Kathi writes about fossils and other earthly subjects, plus the natural fauna of Michigan, features in her community, poetry, and more.
Much has been written and portrayed about dinosaurs and the fury of T-Rex in popular culture, but are you aware there were giant creatures dominating Earth's oceans long before the dino-era that ended 65 million years ago? Enjoy the following journey of giants and strange creatures through the timetables beginning with the Cambrian Period from 542 million years ago and ending 488 mya. Incidentally, according to scientists, the Cambrian is the first period in earth's history representing the arrival of complex organisms.
Anomalocaris dominated the Cambrian seas for tens of millions of years. It grew to only two feet (60 cm) long, which doesn’t seem very big by today’s standards, but in relation to every other organism during the Cambrian, it was a giant.
Interesting history of its stalled scientific discovery: A segment fossil of Anomalocaris canadensis was first discovered in the Canadian Rockies in 1892, but it wasn't until 1981 that a major breakthrough about its identity occurred; and that was further refined in 1996. This one hundred year history of inaccurate theories is but one example of the difficulty identifying fossil remains of Cambrian organisms having no apparent living descendants. Anomalocaris and other genera have since been discovered at various Cambrian fossil locations around the world, including the famous Burgess Shale site in the Canadian Rocky Mountains, the USA, China, and Australia.
Anomalocaris with its large eyes, impaling front spines and strong swimming lobes probably could overtake any prey during its lifespan, including trilobites. Except, some scientists argue that its pineapple-ring mouth did not have hard parts necessary to crush the tough outer shells of trilobites. Much still remains to be clarified about their anatomy and habits. Scientists believe it swam with an "S" method of locomotion, undulating up and down the length of its body.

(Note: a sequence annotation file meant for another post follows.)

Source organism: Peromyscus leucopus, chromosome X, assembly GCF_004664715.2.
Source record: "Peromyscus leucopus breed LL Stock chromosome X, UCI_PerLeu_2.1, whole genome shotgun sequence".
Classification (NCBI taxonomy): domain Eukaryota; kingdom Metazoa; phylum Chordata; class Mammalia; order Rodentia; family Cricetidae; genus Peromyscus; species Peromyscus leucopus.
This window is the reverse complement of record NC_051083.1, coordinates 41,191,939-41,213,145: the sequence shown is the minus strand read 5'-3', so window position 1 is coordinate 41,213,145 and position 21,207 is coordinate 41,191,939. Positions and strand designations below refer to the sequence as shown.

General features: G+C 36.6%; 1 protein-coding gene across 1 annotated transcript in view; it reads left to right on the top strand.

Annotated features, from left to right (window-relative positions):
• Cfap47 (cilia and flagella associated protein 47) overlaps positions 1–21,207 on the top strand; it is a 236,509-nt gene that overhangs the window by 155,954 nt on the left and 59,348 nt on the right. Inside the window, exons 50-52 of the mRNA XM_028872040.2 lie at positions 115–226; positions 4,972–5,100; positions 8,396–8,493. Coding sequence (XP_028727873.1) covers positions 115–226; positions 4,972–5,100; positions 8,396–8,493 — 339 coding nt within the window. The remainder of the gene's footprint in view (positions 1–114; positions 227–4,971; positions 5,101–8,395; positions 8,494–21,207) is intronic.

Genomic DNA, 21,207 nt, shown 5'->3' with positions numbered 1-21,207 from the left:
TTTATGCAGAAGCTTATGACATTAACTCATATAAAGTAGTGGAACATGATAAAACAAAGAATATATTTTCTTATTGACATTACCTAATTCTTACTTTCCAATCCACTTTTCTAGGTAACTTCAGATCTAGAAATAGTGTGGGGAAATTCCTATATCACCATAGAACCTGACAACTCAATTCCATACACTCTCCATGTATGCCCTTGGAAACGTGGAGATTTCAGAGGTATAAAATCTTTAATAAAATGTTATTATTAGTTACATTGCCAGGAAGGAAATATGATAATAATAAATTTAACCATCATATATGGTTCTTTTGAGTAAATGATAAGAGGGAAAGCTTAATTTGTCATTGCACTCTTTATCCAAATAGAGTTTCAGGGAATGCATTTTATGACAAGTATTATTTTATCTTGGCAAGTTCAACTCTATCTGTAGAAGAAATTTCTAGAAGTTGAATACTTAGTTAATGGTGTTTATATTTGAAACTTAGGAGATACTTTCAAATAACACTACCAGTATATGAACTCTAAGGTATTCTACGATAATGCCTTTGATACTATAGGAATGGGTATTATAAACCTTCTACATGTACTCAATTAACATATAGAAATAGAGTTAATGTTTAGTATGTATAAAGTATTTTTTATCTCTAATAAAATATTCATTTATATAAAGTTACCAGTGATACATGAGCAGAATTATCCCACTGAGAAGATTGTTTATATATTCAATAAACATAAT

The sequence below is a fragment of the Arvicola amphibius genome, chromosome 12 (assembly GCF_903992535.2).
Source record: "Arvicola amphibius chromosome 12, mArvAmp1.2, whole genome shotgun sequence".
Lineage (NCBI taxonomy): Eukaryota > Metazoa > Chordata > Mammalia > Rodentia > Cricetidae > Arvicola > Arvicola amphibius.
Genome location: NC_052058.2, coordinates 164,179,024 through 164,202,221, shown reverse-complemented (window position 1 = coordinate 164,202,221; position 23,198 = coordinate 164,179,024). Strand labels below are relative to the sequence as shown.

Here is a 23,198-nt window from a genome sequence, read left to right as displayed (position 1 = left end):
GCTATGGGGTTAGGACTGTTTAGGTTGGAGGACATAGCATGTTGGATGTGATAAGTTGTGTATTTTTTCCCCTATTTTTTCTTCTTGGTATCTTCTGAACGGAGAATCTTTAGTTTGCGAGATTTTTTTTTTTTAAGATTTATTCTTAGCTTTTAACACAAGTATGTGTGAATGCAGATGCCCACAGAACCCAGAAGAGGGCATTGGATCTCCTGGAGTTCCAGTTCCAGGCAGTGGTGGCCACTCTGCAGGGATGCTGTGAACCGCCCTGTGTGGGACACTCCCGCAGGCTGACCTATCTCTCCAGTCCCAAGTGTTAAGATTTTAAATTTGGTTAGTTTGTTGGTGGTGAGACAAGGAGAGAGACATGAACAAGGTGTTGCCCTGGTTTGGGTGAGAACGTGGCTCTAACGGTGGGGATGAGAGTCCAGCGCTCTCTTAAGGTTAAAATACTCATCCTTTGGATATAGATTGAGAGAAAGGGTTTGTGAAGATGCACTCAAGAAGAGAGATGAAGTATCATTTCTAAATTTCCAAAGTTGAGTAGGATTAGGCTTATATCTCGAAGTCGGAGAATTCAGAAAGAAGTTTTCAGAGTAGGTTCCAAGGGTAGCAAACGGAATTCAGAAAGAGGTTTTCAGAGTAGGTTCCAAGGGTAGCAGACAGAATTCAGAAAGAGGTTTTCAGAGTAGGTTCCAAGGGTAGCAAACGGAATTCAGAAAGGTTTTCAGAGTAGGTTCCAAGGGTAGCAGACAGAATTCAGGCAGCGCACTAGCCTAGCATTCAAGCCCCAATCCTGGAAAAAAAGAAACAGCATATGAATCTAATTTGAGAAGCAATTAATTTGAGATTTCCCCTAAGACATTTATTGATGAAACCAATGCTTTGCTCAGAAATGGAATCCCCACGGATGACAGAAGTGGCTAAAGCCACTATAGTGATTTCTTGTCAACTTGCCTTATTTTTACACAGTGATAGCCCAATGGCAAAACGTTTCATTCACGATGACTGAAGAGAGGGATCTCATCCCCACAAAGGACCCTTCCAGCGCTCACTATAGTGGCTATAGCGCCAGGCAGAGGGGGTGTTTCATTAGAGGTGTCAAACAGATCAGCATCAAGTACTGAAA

Watch the video below to observe its unique movement in the water.
Orthocone (Straight Shell Giant Cephalopod Nautiloid)
The T-Rex of the following time period, the Ordovician, beginning 490 mya to 443 mya, was a cephalopod nautiloid creature related to squids and octopuses known as the Giant Orthocone. The massive creature's living tissue was contained mostly at one end of a very long conical shell which could reach 36 feet (11 meters) in length. Its inner shell contained chambers that filled with water and likewise emptied in order to jet propel itself forward and to maneuver up and down through the ocean strata. The inner chambers also contained gases for buoyancy. It seized its prey using meter long (three feet) muscular tentacles and a beak-like mouth in order to rip apart its victims. It fed upon fish and its arch enemy, sea scorpions.
Did you know fossils of straight-shelled cephalopod nautiloids have been quarried by Europeans for many years and adorn floors, stairs, jewelry, gravestones and art pieces with their durable and desirable beauty?
Eurypterid Sea Scorpions
The illustration above is a reconstruction of Pentecopterus, the earliest known eurypterid.
Eurypterids, simply put, were scorpions of the sea, otherwise known as sea scorpions. They were the largest known arthropods that ever lived. The fossils of sea scorpions have been found all over the world. The U.S. state of New York has unearthed an especially large number of this predatory animal. Eurypterids had survived a long history beginning with the Ordovician Period extending into the Permian Period from about 460 million-years-ago to 248 mya. That's over a 200 million year history!
Sea scorpions walked on six legs, the back two of which were flattened like paddles. They were normally marine sea-floor dwellers, and interestingly, they could also live in freshwater. Sea scorpions preyed upon fish, trilobites and other animals living near the seabed. They possessed strong defenses such as sharp spines, crushing claws and armored plating. Their has been disagreement among scientists whether some of the species possessed stingers. The giant straight-shelled nautiloids were the eurypterid's notorious arch enemies.
Megalograptus was one of the earlier large species of eurypterids measuring 4 feet (1.2 meters) long, not including its front pincher claws. However, the most common species of eurypterids typically measured only 8 inches (20 cm) long.
Jaekelopterus was a later species of sea scorpions emerging during the Devonian Period around 390 mya, reaching over 8 feet (2 meters) or more in length. Try to imagine a scorpion about the size of a kayak! Terrifying! The tables were turned with their arch enemies, when the cephalopod nautiloids declined in size during the Devonian time slot from their giant Ordovician Period predecessors. As a result, eurypterids like Jaekelopterus gained the upper hand using their powerful claws to clamp down and crush the linear shells of smaller nautiloids.